Christmas Gifts Evolution: Wish Lists There and Now
And while you're searching for last-minute Christmas gift ideas for kids, looking through lists of hottest Christmas toys of the year or navigating your way through crowds at Macy's, we've done some fascinating research we want to share with you.
Have you ever wondered how Christmas has changed over the years? Has it always been a gift-giving holiday? And, most importantly, what did kids want for Christmas back in the ‘50s, ‘70s, or ‘90s? How different are the wishes of yesteryear from those today?
Christmas Change Over the Years
It turns out Christmas has changed—a lot.
From the sacred religious celebration it used to be hundreds of years ago, Christmas has gradually become the most commercialized and popularized holiday in the world.
Despite economic uncertainty, unemployment problems, minimalist living trends, and other factors that should compel us to top spending so much on Christmas, December turns us into unstoppable crazy consumers.
This year, Christmas sales in the US are expected to surpass a record $1 trillion mark. There are many reason why this number keeps growing year after year, but one cause is pretty obvious: Christmas gifts are getting increasingly expensive.
To provide proof of this statement, our super team launched a serious investigation. We reached out to people of different ages, from those who were growing up in the ‘50s to those who're kids in this crazy digital time. We asked them what used to makes (or still makes) a perfect Christmas gift.
Here's what we learned.
Christmas Wish List in the ‘50s
Mr. Potato Head (Original price—$0.98)
Fisher-Price Little People (Original price—not available)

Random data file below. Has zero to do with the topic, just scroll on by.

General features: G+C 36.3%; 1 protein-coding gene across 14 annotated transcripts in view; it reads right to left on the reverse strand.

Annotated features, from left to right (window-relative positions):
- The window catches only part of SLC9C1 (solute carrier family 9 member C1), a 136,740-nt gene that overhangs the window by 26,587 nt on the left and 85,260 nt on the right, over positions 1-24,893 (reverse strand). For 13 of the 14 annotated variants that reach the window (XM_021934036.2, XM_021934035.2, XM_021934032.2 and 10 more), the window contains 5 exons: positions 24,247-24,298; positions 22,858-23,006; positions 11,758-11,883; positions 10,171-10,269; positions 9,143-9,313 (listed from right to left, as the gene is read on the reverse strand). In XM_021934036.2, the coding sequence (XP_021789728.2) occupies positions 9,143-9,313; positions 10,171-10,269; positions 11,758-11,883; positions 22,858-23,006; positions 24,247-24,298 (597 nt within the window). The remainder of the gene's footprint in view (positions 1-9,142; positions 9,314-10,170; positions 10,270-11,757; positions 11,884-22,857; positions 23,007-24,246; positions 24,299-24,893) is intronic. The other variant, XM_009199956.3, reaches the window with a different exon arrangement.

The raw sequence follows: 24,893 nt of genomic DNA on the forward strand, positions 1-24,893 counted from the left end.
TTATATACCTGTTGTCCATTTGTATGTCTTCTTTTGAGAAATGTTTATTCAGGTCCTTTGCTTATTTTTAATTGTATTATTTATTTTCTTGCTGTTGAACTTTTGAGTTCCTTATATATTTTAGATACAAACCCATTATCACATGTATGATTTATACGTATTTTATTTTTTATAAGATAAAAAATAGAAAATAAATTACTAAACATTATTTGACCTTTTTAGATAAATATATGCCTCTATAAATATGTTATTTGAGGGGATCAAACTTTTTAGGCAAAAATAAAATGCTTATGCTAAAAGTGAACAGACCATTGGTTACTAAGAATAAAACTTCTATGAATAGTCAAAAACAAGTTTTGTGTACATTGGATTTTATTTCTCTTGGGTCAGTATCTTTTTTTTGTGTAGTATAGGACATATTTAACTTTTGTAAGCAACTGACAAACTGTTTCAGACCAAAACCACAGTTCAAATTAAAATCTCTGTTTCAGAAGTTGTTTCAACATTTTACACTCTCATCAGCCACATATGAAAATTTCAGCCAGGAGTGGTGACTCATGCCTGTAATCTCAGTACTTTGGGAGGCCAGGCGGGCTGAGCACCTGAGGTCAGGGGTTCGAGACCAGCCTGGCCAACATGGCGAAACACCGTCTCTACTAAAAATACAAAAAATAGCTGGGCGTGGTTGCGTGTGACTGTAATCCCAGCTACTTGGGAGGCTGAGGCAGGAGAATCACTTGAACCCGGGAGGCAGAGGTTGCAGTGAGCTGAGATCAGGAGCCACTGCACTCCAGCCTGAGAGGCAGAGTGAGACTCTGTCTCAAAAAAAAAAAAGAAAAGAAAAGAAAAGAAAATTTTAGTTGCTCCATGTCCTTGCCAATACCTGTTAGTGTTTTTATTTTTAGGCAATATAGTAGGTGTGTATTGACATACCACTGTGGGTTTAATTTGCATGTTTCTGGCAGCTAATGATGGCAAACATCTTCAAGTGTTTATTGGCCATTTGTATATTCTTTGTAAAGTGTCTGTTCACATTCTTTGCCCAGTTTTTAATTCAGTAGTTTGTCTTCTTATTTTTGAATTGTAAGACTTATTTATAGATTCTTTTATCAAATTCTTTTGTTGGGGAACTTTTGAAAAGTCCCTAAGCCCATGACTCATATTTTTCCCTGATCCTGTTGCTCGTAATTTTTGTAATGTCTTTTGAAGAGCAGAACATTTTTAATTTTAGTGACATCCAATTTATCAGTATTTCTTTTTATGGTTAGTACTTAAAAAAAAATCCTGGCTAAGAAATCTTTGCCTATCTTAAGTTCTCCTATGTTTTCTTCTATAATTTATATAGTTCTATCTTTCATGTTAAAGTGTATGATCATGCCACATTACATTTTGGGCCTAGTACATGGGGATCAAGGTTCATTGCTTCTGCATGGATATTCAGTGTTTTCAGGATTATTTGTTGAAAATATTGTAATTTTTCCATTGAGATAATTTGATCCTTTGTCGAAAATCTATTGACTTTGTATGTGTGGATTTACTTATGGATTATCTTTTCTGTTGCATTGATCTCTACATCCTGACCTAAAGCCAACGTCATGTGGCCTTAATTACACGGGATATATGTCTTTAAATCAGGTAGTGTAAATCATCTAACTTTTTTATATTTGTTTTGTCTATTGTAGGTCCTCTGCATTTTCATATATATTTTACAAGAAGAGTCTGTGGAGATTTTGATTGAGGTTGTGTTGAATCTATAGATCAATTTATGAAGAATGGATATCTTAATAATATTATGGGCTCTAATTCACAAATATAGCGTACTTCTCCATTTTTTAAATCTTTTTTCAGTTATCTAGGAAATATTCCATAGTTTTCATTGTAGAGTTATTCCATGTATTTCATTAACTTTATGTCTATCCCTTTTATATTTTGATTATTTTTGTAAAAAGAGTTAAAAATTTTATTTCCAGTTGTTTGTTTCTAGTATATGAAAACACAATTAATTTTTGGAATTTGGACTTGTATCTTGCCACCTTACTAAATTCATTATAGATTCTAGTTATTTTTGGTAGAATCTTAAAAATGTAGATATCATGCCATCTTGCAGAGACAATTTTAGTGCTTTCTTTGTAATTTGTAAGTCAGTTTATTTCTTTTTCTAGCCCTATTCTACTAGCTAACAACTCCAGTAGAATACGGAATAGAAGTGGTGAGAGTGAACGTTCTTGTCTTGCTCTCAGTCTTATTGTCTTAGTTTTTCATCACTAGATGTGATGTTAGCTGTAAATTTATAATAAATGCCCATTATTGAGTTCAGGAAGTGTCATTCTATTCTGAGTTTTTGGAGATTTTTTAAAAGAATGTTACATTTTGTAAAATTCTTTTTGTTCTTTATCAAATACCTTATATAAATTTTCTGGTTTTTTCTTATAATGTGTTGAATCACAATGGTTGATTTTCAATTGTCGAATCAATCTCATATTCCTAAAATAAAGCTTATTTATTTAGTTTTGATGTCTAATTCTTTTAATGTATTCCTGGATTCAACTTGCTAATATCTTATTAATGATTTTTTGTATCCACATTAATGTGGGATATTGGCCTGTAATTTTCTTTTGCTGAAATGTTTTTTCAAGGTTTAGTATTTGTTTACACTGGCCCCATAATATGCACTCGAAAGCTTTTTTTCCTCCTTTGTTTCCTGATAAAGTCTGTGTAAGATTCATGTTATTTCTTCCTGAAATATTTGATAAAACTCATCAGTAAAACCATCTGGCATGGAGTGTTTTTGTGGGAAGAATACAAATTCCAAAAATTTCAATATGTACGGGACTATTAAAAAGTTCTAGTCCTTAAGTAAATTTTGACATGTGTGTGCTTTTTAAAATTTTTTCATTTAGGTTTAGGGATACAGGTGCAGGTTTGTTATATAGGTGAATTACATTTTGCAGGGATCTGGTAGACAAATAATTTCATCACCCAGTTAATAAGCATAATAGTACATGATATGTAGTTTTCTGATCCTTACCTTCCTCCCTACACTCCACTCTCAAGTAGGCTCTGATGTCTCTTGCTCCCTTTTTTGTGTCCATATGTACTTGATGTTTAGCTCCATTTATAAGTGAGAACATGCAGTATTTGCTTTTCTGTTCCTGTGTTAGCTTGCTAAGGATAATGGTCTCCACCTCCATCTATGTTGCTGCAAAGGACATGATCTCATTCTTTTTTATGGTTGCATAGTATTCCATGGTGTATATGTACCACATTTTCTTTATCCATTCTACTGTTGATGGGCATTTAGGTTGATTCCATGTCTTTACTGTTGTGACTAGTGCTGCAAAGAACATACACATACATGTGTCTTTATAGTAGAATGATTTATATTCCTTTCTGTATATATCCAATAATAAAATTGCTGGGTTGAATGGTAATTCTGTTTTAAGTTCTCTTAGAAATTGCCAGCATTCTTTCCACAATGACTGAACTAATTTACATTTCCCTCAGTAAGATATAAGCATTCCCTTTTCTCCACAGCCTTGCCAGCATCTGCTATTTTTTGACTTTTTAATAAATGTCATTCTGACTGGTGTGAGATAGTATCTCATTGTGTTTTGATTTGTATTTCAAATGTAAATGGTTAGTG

Magic 8 Balls (Original price—not available)
Schwinn Hornet Bike (Original price—approximately $60)
"Back in the ‘50s, I asked for a sewing machine, and patterns for dolls clothes. I received both. I spent many happy hours cutting out dolly clothes from offcuts of material, or faded and discarded curtains. I industriously sewed the cut out pieces together with my single-thread, chain-stitch-only machine. Those were of the best Christmas presents I ever received."
—David Martin, child of the '50s, USA
Christmas Wish List in the ‘60s
Barbie (Original price—$3)
Board Games: Feeley Meeley, Bucket of Fun, Grab a Loop (Original price—$3-5)
Slinky (Original price—$1)
Robby the Robot (Original price—not available)
"[I usually asked for] dolls, Barbie, and accessories, a Robbie Robot for my brother, Etch-a Sketch . . . Hasbro, Mattel, Slinky, board games. Literally almost anything from the toy section of the catalogs would make us happy."
—Karen J Booth, child of the '60s, Canada
Christmas Wish List in the ‘70s
12-inch G.I. Joes (Original price—$20)
DC and Marvel Action Figures (Original price—$2.99 per each)
Board Games: Monopoly, Bermuda Triangle, Stay Alive (Original price—under $3)
"Board games. One year it may have been monopoly, another year it was foosball which gave us hours and hours of fun. It brought us all together, and we got to interact. I loved all of my Christmases growing up and if I could do it all over again, I wouldn't change a thing."
—Jim Dailakis, child of the '70s, USA
Christmas Wish List in the ‘80s